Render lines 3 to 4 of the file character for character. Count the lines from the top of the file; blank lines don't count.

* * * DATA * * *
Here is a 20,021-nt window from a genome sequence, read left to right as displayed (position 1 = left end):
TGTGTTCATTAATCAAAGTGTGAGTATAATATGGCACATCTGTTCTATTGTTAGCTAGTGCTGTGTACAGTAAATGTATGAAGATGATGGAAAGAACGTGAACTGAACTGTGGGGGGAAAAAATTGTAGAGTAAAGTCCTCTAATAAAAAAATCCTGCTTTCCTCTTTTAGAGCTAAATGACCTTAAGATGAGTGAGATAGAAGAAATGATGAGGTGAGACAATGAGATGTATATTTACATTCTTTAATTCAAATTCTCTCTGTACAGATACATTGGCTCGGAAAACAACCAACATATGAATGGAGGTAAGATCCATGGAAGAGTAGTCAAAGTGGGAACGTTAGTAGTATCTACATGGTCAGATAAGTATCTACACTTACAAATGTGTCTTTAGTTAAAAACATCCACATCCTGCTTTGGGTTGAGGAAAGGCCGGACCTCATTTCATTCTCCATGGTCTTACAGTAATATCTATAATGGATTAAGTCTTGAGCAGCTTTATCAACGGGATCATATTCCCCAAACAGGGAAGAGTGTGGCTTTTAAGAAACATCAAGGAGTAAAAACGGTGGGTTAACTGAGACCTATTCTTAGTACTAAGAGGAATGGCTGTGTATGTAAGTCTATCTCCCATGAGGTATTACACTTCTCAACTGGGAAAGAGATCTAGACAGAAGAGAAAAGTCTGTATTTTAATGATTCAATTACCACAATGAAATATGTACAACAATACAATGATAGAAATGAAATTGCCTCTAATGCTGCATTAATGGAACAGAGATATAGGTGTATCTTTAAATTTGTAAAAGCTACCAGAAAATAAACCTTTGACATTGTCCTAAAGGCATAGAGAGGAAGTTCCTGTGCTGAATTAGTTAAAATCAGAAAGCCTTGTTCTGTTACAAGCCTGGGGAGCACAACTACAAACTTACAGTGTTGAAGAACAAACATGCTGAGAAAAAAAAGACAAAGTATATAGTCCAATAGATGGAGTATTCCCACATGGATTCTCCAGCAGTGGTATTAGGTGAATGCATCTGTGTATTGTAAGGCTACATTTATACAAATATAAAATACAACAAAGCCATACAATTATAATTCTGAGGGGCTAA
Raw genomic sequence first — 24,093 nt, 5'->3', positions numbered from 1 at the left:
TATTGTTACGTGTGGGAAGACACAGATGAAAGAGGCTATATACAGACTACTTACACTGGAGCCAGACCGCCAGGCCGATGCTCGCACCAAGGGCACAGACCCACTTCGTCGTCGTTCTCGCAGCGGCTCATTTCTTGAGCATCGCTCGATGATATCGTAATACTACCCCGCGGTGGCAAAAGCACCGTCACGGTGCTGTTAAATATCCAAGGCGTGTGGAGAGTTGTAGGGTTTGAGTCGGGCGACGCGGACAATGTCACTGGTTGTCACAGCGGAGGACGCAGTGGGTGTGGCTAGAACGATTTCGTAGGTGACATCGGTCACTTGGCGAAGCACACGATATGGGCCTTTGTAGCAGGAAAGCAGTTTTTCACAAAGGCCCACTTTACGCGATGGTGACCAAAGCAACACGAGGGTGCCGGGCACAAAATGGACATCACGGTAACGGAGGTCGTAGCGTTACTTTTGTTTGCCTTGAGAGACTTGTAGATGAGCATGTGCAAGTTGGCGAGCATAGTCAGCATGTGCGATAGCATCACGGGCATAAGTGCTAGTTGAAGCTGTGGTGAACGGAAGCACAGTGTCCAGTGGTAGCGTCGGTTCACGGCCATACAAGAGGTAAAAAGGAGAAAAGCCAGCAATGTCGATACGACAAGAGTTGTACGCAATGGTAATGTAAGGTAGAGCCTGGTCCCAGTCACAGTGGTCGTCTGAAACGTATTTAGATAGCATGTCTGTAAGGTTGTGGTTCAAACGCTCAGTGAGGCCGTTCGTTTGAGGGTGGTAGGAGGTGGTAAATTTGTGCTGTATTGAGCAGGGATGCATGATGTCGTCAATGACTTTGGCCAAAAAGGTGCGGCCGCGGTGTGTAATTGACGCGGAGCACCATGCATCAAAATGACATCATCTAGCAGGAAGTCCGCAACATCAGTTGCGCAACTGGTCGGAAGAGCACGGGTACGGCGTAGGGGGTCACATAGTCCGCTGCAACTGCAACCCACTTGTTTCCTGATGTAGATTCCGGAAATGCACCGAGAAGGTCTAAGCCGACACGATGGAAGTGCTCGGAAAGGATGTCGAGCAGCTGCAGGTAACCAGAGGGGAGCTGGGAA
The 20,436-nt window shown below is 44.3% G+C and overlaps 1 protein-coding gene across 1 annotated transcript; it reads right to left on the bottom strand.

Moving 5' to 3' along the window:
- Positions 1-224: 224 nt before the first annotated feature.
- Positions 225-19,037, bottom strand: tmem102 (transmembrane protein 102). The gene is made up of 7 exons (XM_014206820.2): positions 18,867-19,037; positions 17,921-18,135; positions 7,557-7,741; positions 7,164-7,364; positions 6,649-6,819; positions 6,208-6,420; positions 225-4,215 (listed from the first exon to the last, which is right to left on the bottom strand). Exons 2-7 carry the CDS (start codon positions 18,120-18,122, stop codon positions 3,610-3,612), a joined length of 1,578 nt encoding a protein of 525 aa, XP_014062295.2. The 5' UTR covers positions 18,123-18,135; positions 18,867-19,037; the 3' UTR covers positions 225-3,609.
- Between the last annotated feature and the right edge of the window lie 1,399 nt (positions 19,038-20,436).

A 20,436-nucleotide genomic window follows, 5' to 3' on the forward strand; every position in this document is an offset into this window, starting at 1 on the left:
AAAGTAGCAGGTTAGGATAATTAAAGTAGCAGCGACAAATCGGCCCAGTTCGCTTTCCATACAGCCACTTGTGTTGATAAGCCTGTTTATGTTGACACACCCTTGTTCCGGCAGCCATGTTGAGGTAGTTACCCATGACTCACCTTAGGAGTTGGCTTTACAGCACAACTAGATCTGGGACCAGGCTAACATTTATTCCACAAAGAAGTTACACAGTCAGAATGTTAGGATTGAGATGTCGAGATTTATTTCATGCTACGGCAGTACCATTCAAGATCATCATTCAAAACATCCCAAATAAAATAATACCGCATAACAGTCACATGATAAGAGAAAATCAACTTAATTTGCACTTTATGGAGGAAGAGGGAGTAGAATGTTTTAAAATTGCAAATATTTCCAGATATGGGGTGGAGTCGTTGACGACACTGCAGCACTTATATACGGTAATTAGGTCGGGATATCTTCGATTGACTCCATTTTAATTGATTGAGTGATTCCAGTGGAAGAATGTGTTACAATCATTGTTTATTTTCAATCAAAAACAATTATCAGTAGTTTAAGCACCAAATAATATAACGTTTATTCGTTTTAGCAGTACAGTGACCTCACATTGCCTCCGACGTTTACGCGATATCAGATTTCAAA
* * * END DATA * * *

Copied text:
Raw genomic sequence first — 24,093 nt, 5'->3', positions numbered from 1 at the left:
TATTGTTACGTGTGGGAAGACACAGATGAAAGAGGCTATATACAGACTACTTACACTGGAGCCAGACCGCCAGGCCGATGCTCGCACCAAGGGCACAGACCCACTTCGTCGTCGTTCTCGCAGCGGCTCATTTCTTGAGCATCGCTCGATGATATCGTAATACTACCCCGCGGTGGCAAAAGCACCGTCACGGTGCTGTTAAATATCCAAGGCGTGTGGAGAGTTGTAGGGTTTGAGTCGGGCGACGCGGACAATGTCACTGGTTGTCACAGCGGAGGACGCAGTGGGTGTGGCTAGAACGATTTCGTAGGTGACATCGGTCACTTGGCGAAGCACACGATATGGGCCTTTGTAGCAGGAAAGCAGTTTTTCACAAAGGCCCACTTTACGCGATGGTGACCAAAGCAACACGAGGGTGCCGGGCACAAAATGGACATCACGGTAACGGAGGTCGTAGCGTTACTTTTGTTTGCCTTGAGAGACTTGTAGATGAGCATGTGCAAGTTGGCGAGCATAGTCAGCATGTGCGATAGCATCACGGGCATAAGTGCTAGTTGAAGCTGTGGTGAACGGAAGCACAGTGTCCAGTGGTAGCGTCGGTTCACGGCCATACAAGAGGTAAAAAGGAGAAAAGCCAGCAATGTCGATACGACAAGAGTTGTACGCAATGGTAATGTAAGGTAGAGCCTGGTCCCAGTCACAGTGGTCGTCTGAAACGTATTTAGATAGCATGTCTGTAAGGTTGTGGTTCAAACGCTCAGTGAGGCCGTTCGTTTGAGGGTGGTAGGAGGTGGTAAATTTGTGCTGTATTGAGCAGGGATGCATGATGTCGTCAATGACTTTGGCCAAAAAGGTGCGGCCGCGGTGTGTAATTGACGCGGAGCACCATGCATCAAAATGACATCATCTAGCAGGAAGTCCGCAACATCAGTTGCGCAACTGGTCGGAAGAGCACGGGTACGGCGTAGGGGGTCACATAGTCCGCTGCAACTGCAACCCACTTGTTTCCTGATGTAGATTCCGGAAATGCACCGAGAAGGTCTAAGCCGACACGATGGAAGTGCTCGGAAAGGATGTCGAGCAGCTGCAGGTAACCAGAGGGGAGCTGGGAA